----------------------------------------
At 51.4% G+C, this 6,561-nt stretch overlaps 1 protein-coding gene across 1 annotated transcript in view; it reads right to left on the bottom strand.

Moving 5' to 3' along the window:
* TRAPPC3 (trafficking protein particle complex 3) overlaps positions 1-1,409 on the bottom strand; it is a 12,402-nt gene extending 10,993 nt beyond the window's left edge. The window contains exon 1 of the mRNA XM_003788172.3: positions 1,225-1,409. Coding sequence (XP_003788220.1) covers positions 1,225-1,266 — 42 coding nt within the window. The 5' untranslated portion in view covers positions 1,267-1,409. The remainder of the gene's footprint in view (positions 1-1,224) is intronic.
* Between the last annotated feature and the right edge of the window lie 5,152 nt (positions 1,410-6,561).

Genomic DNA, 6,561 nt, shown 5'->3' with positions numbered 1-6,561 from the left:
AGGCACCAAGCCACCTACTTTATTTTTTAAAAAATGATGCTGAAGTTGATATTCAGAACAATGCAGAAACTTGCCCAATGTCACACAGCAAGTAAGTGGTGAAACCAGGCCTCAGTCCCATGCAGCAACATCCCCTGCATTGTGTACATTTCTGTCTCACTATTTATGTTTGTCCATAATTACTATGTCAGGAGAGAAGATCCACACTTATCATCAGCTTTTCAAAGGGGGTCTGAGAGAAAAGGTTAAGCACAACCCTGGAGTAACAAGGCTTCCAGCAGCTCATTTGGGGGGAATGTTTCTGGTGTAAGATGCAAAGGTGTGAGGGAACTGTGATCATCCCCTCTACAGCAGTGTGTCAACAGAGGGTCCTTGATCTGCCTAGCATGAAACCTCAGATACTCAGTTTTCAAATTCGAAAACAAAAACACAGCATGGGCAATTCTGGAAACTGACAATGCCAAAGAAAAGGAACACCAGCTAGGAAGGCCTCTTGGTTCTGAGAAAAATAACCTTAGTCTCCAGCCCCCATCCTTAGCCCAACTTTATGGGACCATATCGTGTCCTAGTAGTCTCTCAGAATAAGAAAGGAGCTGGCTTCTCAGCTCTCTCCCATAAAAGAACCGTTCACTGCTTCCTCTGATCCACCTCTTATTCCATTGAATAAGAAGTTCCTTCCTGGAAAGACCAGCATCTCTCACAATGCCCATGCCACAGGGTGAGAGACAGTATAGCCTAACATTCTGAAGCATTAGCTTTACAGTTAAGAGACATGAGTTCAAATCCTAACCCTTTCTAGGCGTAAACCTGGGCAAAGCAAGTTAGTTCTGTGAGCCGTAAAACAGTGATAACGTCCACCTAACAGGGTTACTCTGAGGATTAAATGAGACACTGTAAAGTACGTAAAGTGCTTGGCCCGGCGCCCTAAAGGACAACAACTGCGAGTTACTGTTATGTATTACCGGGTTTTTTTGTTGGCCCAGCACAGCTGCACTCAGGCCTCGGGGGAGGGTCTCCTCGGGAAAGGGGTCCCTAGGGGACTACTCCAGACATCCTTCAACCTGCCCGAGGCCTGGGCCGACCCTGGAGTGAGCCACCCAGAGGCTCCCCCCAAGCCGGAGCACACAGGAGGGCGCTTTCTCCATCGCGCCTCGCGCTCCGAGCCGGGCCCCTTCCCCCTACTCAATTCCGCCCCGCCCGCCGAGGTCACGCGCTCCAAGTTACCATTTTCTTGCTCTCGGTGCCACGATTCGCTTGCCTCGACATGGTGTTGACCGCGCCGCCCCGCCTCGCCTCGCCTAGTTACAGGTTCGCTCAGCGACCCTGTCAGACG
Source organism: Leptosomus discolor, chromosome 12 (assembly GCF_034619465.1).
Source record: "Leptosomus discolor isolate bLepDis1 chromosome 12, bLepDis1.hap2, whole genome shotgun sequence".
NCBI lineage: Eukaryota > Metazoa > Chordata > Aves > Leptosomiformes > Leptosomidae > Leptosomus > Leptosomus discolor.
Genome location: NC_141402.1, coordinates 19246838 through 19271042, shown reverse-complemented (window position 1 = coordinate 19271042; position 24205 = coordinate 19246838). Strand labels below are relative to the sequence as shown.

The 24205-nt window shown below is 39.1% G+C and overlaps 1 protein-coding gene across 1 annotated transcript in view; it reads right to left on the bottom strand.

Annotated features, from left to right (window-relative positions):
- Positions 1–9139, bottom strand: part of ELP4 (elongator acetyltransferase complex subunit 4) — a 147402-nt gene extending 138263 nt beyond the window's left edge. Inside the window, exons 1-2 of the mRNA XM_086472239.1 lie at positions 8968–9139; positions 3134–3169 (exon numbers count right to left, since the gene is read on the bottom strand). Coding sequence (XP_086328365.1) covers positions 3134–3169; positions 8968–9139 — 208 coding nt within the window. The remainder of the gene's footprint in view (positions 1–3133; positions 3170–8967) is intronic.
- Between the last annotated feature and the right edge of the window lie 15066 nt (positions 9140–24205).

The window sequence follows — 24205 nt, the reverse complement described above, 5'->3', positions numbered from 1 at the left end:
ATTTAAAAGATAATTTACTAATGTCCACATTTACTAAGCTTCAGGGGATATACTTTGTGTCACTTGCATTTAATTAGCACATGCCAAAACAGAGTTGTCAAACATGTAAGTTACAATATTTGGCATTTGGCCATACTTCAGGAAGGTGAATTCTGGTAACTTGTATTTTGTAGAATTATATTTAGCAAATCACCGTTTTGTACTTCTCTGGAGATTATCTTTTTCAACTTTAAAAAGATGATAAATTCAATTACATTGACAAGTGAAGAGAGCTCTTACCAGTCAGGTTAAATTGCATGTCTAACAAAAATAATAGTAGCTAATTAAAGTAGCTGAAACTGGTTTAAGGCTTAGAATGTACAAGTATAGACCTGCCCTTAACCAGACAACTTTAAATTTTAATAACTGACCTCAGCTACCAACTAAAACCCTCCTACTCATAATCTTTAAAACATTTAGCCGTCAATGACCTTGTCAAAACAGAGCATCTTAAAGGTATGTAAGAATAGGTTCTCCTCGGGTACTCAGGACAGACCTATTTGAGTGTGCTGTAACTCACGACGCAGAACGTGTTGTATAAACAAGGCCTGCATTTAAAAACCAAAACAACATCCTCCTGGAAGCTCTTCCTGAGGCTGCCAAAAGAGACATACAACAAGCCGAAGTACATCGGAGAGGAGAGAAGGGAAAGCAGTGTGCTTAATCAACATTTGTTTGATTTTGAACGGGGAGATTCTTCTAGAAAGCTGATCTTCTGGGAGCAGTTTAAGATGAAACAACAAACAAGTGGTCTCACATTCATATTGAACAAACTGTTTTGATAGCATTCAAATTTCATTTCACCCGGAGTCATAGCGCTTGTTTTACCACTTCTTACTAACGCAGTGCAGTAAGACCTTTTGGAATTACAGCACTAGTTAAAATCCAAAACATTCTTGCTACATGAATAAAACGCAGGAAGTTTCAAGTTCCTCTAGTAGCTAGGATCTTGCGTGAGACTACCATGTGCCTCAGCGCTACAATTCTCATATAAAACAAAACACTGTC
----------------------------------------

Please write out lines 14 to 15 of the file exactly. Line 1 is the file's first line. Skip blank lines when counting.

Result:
- Between the last annotated feature and the right edge of the window lie 15066 nt (positions 9140–24205).

The window sequence follows — 24205 nt, the reverse complement described above, 5'->3', positions numbered from 1 at the left end: